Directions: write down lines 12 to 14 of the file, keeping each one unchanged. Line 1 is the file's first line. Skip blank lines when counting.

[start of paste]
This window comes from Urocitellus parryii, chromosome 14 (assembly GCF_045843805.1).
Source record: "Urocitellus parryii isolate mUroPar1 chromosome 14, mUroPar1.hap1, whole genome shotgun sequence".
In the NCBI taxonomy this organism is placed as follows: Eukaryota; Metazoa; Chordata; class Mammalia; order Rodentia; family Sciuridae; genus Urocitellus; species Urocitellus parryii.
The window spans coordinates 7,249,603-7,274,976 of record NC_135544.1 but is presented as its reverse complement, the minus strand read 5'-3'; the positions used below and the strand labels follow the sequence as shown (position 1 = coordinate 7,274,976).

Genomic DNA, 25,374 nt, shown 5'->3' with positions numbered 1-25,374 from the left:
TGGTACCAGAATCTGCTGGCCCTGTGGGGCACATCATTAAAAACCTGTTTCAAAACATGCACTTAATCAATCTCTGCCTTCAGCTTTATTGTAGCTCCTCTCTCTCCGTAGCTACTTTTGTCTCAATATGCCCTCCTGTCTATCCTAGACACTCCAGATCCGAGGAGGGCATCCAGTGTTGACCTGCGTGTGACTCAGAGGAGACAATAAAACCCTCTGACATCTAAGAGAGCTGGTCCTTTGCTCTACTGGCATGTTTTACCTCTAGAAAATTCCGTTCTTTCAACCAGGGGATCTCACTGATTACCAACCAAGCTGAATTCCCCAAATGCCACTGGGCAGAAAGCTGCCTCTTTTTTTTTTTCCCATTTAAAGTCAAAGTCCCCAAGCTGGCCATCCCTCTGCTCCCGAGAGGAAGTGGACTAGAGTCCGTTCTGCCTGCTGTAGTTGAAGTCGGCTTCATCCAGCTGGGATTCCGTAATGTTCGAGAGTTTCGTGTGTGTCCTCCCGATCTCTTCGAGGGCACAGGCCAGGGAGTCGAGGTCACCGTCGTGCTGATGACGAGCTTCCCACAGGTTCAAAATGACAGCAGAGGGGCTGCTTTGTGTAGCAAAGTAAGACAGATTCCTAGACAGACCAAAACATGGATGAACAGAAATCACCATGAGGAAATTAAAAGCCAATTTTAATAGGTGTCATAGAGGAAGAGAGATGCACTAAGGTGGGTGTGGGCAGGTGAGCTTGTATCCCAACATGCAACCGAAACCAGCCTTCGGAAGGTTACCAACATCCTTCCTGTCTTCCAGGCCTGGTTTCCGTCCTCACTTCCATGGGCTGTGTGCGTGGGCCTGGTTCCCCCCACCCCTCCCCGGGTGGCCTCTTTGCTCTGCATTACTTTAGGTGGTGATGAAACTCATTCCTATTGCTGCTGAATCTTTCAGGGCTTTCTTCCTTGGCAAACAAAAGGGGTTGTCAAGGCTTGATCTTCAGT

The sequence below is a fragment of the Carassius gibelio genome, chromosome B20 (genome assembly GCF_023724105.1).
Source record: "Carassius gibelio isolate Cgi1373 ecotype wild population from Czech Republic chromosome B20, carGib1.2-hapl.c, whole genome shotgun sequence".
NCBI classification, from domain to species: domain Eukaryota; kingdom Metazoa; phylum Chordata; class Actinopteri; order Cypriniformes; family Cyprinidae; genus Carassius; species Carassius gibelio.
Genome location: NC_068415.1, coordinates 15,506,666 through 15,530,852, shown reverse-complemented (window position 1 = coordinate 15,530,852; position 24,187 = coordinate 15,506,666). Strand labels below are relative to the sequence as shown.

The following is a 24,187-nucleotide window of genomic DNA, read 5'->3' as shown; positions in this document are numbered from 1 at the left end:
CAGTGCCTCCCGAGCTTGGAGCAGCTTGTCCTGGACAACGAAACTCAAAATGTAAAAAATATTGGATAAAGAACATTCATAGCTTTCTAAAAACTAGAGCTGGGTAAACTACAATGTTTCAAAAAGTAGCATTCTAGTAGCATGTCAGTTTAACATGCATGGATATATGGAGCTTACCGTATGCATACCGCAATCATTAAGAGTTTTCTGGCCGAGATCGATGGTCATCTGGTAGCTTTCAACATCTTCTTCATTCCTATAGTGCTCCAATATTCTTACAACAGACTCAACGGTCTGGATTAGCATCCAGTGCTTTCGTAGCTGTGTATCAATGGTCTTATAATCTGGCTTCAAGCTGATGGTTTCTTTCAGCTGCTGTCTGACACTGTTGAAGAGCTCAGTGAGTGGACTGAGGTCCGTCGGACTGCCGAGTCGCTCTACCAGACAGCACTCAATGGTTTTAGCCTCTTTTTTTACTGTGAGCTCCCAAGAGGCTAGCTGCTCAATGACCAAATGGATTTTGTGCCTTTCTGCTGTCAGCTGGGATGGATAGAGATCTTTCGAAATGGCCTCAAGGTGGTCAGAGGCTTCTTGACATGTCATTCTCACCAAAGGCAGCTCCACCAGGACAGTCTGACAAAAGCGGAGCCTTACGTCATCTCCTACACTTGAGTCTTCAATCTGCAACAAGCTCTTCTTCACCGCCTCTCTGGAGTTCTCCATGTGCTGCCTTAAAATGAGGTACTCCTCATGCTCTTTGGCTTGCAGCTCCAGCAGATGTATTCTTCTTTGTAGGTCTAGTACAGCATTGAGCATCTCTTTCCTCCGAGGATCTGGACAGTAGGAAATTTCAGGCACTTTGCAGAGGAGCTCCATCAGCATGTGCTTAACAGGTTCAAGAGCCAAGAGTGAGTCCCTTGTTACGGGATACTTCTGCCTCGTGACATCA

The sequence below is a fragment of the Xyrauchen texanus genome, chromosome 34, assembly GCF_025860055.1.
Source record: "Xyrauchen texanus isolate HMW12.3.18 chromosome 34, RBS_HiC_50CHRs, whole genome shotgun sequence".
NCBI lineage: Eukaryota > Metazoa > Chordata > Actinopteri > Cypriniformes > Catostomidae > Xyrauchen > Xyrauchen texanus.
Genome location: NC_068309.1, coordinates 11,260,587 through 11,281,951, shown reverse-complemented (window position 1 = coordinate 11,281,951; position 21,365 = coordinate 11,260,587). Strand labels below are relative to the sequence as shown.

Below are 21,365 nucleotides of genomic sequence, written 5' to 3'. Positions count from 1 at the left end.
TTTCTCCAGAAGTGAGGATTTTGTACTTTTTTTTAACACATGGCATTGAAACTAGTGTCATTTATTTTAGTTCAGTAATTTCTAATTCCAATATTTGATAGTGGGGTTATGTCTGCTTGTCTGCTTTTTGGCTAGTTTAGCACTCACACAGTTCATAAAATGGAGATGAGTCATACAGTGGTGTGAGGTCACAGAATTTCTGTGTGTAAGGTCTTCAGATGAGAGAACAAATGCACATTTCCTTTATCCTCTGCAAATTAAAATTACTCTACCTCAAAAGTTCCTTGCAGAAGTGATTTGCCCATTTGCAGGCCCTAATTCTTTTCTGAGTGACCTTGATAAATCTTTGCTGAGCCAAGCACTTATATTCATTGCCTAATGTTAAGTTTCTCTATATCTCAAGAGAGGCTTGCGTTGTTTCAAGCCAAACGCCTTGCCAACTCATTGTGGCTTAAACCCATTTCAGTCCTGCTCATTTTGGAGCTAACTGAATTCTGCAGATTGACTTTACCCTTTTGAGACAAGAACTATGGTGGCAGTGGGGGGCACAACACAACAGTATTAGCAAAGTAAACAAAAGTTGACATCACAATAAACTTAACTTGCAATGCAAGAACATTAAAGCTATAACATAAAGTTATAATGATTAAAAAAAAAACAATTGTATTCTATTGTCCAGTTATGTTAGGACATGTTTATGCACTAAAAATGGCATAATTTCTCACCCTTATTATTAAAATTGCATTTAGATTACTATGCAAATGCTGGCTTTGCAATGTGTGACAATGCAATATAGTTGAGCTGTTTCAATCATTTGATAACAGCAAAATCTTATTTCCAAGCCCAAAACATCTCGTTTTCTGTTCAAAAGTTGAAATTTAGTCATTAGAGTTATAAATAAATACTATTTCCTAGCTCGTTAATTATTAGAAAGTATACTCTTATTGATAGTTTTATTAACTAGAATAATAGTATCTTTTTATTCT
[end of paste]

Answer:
CAGTGCCTCCCGAGCTTGGAGCAGCTTGTCCTGGACAACGAAACTCAAAATGTAAAAAATATTGGATAAAGAACATTCATAGCTTTCTAAAAACTAGAGCTGGGTAAACTACAATGTTTCAAAAAGTAGCATTCTAGTAGCATGTCAGTTTAACATGCATGGATATATGGAGCTTACCGTATGCATACCGCAATCATTAAGAGTTTTCTGGCCGAGATCGATGGTCATCTGGTAGCTTTCAACATCTTCTTCATTCCTATAGTGCTCCAATATTCTTACAACAGACTCAACGGTCTGGATTAGCATCCAGTGCTTTCGTAGCTGTGTATCAATGGTCTTATAATCTGGCTTCAAGCTGATGGTTTCTTTCAGCTGCTGTCTGACACTGTTGAAGAGCTCAGTGAGTGGACTGAGGTCCGTCGGACTGCCGAGTCGCTCTACCAGACAGCACTCAATGGTTTTAGCCTCTTTTTTTACTGTGAGCTCCCAAGAGGCTAGCTGCTCAATGACCAAATGGATTTTGTGCCTTTCTGCTGTCAGCTGGGATGGATAGAGATCTTTCGAAATGGCCTCAAGGTGGTCAGAGGCTTCTTGACATGTCATTCTCACCAAAGGCAGCTCCACCAGGACAGTCTGACAAAAGCGGAGCCTTACGTCATCTCCTACACTTGAGTCTTCAATCTGCAACAAGCTCTTCTTCACCGCCTCTCTGGAGTTCTCCATGTGCTGCCTTAAAATGAGGTACTCCTCATGCTCTTTGGCTTGCAGCTCCAGCAGATGTATTCTTCTTTGTAGGTCTAGTACAGCATTGAGCATCTCTTTCCTCCGAGGATCTGGACAGTAGGAAATTTCAGGCACTTTGCAGAGGAGCTCCATCAGCATGTGCTTAACAGGTTCAAGAGCCAAGAGTGAGTCCCTTGTTACGGGATACTTCTGCCTCGTGACATCA

The sequence below is a fragment of the Xyrauchen texanus genome, chromosome 34, assembly GCF_025860055.1.
Source record: "Xyrauchen texanus isolate HMW12.3.18 chromosome 34, RBS_HiC_50CHRs, whole genome shotgun sequence".